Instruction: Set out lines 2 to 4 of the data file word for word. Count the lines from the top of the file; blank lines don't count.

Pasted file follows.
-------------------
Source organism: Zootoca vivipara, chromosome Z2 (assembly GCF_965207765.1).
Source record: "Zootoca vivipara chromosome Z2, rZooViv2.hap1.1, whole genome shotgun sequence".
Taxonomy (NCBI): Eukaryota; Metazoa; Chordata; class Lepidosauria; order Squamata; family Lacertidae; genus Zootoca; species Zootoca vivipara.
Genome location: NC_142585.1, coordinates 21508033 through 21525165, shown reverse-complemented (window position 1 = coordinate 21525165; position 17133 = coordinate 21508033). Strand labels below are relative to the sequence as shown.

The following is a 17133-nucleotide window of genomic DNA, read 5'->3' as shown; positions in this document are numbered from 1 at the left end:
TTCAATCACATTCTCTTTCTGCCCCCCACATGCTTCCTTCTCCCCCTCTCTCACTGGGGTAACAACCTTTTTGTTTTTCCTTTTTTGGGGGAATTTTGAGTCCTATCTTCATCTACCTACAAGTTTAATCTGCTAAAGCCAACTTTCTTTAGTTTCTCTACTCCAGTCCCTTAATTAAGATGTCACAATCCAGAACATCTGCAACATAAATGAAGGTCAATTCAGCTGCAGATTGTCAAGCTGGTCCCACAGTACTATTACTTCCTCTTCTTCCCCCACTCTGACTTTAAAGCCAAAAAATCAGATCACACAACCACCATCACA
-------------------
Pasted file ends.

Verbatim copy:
Source record: "Zootoca vivipara chromosome Z2, rZooViv2.hap1.1, whole genome shotgun sequence".
Taxonomy (NCBI): Eukaryota; Metazoa; Chordata; class Lepidosauria; order Squamata; family Lacertidae; genus Zootoca; species Zootoca vivipara.
Genome location: NC_142585.1, coordinates 21508033 through 21525165, shown reverse-complemented (window position 1 = coordinate 21525165; position 17133 = coordinate 21508033). Strand labels below are relative to the sequence as shown.